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What Big Data Means For Big Cities : NPR

What Big Data Means For Big Cities : NPR | Emergent Digital Practices | Scoop.it
Big Data promises a future where our Big Cities become more flexible and responsive to human needs, argues commentator Adam Frank.
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Wikipedia Recent Changes Map. #datavis #opendata

Wikipedia Recent Changes Map. #datavis #opendata | Emergent Digital Practices | Scoop.it
A map of recent contributions to Wikipedia from unregistered users.

Via luiy
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luiy's curator insight, May 24, 2013 2:47 PM

When an unregistered user edits Wikipedia, he or she is identified by his or her IP address. These IP addresses are translated to users' approximate geographic location. Unregistered users only make a fraction of total edits -- only 15% of the contributions to English Wikipedia are from unregistered users. Edits by registered users do not have associated IP information, so the map actually represents only a small portion of the total edit activity on Wikipedia.

 

Built using d3, DataMaps, freegeoip.net, and the Wikimedia RecentChanges IRC feed, broadcast through wikimon. Sourceavailable on github.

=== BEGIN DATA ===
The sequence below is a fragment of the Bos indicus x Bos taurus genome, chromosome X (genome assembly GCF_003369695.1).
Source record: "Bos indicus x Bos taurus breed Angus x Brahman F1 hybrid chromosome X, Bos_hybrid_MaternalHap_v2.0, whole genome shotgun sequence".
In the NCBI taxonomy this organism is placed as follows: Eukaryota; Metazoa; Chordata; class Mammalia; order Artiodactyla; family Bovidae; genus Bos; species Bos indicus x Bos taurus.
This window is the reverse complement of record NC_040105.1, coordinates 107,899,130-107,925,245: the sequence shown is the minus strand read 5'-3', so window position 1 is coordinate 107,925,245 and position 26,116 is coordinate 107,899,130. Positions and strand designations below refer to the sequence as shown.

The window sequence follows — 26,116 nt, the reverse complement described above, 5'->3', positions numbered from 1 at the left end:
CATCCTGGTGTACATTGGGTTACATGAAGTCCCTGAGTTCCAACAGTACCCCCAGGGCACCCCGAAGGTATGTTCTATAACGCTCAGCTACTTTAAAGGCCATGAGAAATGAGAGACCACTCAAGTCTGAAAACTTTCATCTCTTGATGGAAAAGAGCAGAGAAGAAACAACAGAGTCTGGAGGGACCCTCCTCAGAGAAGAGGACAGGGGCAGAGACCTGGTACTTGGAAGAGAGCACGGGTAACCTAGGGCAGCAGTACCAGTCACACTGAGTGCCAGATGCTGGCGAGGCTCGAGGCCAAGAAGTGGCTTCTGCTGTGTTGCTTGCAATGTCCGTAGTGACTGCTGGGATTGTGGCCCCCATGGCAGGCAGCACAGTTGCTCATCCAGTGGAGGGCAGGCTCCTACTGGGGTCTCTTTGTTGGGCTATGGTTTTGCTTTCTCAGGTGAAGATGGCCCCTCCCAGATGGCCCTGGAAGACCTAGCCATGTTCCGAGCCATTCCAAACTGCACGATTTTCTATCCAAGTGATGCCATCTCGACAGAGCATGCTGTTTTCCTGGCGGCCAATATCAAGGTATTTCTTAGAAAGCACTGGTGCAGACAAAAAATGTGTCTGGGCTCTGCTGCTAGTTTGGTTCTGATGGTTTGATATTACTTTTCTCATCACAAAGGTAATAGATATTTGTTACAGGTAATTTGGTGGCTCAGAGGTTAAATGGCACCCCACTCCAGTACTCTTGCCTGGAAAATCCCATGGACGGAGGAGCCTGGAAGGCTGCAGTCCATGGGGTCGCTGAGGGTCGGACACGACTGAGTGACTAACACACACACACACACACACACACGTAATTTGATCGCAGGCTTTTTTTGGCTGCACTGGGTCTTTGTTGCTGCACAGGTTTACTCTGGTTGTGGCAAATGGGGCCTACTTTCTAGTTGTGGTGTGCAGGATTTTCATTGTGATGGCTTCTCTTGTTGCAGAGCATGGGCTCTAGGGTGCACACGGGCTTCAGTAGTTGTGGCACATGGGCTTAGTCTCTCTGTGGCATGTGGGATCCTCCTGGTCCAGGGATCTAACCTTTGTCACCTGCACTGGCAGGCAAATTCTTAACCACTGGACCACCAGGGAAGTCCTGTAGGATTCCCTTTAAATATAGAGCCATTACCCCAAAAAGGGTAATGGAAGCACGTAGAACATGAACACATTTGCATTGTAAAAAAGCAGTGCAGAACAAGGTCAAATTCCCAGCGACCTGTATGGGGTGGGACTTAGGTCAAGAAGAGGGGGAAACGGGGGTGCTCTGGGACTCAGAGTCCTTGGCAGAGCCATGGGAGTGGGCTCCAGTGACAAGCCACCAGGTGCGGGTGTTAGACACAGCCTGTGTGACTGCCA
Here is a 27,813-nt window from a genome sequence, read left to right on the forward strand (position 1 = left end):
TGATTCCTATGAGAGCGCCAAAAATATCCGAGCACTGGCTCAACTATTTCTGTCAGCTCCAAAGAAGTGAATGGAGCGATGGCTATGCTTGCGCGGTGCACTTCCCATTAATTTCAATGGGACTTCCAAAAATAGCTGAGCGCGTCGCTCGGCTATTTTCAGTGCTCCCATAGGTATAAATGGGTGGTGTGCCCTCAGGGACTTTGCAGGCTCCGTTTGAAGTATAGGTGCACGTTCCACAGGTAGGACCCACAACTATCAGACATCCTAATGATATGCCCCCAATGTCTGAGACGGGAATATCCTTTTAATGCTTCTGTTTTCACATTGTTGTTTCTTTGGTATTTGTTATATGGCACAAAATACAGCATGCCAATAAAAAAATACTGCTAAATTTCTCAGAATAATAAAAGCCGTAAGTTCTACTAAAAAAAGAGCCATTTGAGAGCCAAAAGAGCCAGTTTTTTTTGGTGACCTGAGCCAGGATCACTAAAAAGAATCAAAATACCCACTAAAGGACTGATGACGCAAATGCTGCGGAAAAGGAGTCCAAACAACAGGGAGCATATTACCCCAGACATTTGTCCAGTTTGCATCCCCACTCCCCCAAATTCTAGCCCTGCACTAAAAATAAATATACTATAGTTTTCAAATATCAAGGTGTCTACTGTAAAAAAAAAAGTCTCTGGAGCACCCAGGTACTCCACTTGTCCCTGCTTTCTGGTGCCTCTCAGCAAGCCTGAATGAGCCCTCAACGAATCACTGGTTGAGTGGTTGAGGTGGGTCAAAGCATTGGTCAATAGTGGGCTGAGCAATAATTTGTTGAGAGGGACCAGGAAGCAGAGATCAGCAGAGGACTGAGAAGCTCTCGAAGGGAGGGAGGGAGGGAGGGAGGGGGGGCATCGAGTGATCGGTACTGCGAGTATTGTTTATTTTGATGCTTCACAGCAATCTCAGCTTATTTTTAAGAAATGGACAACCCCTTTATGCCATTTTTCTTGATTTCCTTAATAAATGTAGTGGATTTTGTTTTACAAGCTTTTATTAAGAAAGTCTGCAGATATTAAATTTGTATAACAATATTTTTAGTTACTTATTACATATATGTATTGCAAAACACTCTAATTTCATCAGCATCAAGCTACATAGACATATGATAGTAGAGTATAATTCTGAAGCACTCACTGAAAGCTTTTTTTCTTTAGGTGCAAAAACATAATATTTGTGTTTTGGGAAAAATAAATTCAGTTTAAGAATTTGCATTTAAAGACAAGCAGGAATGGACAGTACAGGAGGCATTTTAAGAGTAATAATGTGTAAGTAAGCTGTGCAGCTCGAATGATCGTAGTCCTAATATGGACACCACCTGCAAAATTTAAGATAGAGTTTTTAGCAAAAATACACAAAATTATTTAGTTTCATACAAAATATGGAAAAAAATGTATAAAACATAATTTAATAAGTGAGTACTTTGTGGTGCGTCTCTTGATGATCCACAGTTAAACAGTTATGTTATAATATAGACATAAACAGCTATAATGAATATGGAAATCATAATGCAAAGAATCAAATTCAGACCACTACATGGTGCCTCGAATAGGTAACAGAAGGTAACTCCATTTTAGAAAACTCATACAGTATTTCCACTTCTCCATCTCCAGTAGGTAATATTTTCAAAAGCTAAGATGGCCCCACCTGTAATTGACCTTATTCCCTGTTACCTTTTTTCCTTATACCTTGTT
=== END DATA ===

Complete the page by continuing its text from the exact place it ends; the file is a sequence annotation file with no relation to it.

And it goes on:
Built by Stephen LaPorte and Mahmoud Hashemi.

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rOpenSci - open source tools for open science #openscience

rOpenSci - open source tools for open science #openscience | Emergent Digital Practices | Scoop.it

At rOpenSci we are creating packages that allow access to data repositories through the R statistical programming environment that is already a familiar part of the workflow of many scientists. We hope that our tools will not only facilitate drawing data into an environment where it can readily be manipulated, but also one in which those analyses and methods can be easily shared, replicated, and extended by other researchers. While all the pieces for connecting researchers with these data sources exist as disparate entities, our efforts will provide a unified framework that will be quickly connect researchers to open data.


Via Irina Radchenko, luiy
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Unlike Us Reader: Social Media Monopolies and Their Alternatives | Institute of Network Cultures

Unlike Us Reader: Social Media Monopolies and Their Alternatives | Institute of Network Cultures | Emergent Digital Practices | Scoop.it

 The Unlike Us Reader offers a critical examination of social media, bringing together theoretical essays, personal discussions, and 

artistic manifestos. How can we understand the social media we use everyday, or consciously choose not to use? We know very well that monopolies control social media, but what are the alternatives? While Facebook continues to increase its user population and combines loose privacy restrictions with control over data, many researchers, programmers, and activists turn towards designing a decentralized future. Through understanding the big networks from within, be it by philosophy or art, new perspectives emerge.